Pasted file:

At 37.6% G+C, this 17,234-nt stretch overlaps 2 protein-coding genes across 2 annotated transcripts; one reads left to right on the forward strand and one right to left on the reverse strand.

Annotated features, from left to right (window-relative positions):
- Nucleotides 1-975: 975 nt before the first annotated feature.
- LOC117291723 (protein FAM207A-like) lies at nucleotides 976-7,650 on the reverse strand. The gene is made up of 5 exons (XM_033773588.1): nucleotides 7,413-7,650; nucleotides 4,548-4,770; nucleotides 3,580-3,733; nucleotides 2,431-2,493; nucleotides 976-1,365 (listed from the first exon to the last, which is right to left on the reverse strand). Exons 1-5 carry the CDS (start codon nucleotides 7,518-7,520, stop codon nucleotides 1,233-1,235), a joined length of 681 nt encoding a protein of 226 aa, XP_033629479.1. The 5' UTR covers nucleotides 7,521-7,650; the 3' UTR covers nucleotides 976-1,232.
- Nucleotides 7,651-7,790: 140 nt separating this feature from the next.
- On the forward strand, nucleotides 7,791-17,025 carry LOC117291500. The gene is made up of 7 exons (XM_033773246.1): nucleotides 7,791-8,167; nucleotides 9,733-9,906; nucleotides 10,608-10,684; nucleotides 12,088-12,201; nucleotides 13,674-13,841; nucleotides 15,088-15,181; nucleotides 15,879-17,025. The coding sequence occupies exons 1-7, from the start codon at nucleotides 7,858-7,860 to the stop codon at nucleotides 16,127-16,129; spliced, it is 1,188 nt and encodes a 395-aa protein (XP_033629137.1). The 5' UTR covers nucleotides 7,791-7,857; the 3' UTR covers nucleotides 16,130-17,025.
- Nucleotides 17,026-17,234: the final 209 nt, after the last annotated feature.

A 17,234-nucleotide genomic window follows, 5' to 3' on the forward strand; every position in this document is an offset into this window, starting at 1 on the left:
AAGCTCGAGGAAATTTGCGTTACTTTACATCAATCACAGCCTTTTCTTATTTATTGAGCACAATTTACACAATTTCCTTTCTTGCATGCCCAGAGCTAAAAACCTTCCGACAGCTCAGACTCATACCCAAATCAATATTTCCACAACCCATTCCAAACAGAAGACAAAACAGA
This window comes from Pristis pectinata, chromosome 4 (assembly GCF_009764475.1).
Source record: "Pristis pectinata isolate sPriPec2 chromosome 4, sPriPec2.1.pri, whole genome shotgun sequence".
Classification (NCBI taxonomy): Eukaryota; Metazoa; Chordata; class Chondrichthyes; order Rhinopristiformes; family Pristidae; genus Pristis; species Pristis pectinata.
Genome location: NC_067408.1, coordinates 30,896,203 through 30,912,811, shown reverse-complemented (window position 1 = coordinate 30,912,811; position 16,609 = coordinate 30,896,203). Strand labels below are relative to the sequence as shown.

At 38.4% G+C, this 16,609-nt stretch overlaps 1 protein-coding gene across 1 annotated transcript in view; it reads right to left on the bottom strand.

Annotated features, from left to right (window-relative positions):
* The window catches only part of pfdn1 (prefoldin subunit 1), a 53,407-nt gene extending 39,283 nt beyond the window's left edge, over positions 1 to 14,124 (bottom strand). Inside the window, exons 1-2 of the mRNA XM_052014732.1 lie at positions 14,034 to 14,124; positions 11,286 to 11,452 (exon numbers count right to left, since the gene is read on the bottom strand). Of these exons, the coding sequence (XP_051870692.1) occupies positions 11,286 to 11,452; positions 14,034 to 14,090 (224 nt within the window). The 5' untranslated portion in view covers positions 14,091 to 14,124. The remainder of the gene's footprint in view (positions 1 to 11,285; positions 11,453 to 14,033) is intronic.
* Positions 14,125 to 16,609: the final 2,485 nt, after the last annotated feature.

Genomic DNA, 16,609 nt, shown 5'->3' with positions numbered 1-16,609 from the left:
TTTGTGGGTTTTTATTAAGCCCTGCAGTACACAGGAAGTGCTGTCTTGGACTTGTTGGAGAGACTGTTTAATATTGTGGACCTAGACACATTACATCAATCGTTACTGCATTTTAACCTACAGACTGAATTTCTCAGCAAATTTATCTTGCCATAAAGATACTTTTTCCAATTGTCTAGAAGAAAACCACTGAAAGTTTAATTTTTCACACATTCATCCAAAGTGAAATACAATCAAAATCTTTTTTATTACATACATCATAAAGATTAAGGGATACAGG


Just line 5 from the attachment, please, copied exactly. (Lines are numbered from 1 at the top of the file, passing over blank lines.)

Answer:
- Nucleotides 7,651-7,790: 140 nt separating this feature from the next.